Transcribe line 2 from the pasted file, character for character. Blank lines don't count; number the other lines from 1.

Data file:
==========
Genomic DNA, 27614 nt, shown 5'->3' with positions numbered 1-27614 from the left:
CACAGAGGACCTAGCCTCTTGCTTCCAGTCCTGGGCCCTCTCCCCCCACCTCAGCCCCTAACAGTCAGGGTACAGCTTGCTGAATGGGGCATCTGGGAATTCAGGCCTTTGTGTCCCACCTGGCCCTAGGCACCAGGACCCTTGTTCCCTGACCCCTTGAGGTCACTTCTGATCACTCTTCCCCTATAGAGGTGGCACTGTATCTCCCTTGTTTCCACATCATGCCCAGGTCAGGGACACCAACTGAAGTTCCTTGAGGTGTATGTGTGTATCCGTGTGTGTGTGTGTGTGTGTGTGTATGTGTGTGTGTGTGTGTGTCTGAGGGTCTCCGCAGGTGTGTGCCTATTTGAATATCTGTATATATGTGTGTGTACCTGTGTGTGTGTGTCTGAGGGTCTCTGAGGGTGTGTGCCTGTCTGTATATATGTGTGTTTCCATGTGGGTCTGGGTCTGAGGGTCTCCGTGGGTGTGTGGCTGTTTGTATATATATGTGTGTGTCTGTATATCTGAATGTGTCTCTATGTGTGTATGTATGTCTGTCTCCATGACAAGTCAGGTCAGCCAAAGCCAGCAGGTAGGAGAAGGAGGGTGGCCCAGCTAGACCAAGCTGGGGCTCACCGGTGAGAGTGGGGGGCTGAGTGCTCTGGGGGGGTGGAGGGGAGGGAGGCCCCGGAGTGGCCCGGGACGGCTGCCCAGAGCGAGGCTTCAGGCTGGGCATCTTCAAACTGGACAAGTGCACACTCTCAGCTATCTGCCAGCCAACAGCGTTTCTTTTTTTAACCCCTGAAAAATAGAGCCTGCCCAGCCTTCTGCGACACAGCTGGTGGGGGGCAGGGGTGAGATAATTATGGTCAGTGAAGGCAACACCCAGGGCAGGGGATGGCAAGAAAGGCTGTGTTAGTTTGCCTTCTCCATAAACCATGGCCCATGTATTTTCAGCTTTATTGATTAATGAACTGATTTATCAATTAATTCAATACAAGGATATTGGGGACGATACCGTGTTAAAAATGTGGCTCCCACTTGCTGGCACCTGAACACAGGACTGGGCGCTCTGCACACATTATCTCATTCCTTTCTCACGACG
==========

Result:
CACAGAGGACCTAGCCTCTTGCTTCCAGTCCTGGGCCCTCTCCCCCCACCTCAGCCCCTAACAGTCAGGGTACAGCTTGCTGAATGGGGCATCTGGGAATTCAGGCCTTTGTGTCCCACCTGGCCCTAGGCACCAGGACCCTTGTTCCCTGACCCCTTGAGGTCACTTCTGATCACTCTTCCCCTATAGAGGTGGCACTGTATCTCCCTTGTTTCCACATCATGCCCAGGTCAGGGACACCAACTGAAGTTCCTTGAGGTGTATGTGTGTATCCGTGTGTGTGTGTGTGTGTGTGTGTATGTGTGTGTGTGTGTGTGTCTGAGGGTCTCCGCAGGTGTGTGCCTATTTGAATATCTGTATATATGTGTGTGTACCTGTGTGTGTGTGTCTGAGGGTCTCTGAGGGTGTGTGCCTGTCTGTATATATGTGTGTTTCCATGTGGGTCTGGGTCTGAGGGTCTCCGTGGGTGTGTGGCTGTTTGTATATATATGTGTGTGTCTGTATATCTGAATGTGTCTCTATGTGTGTATGTATGTCTGTCTCCATGACAAGTCAGGTCAGCCAAAGCCAGCAGGTAGGAGAAGGAGGGTGGCCCAGCTAGACCAAGCTGGGGCTCACCGGTGAGAGTGGGGGGCTGAGTGCTCTGGGGGGGTGGAGGGGAGGGAGGCCCCGGAGTGGCCCGGGACGGCTGCCCAGAGCGAGGCTTCAGGCTGGGCATCTTCAAACTGGACAAGTGCACACTCTCAGCTATCTGCCAGCCAACAGCGTTTCTTTTTTTAACCCCTGAAAAATAGAGCCTGCCCAGCCTTCTGCGACACAGCTGGTGGGGGGCAGGGGTGAGATAATTATGGTCAGTGAAGGCAACACCCAGGGCAGGGGATGGCAAGAAAGGCTGTGTTAGTTTGCCTTCTCCATAAACCATGGCCCATGTATTTTCAGCTTTATTGATTAATGAACTGATTTATCAATTAATTCAATACAAGGATATTGGGGACGATACCGTGTTAAAAATGTGGCTCCCACTTGCTGGCACCTGAACACAGGACTGGGCGCTCTGCACACATTATCTCATTCCTTTCTCACGACG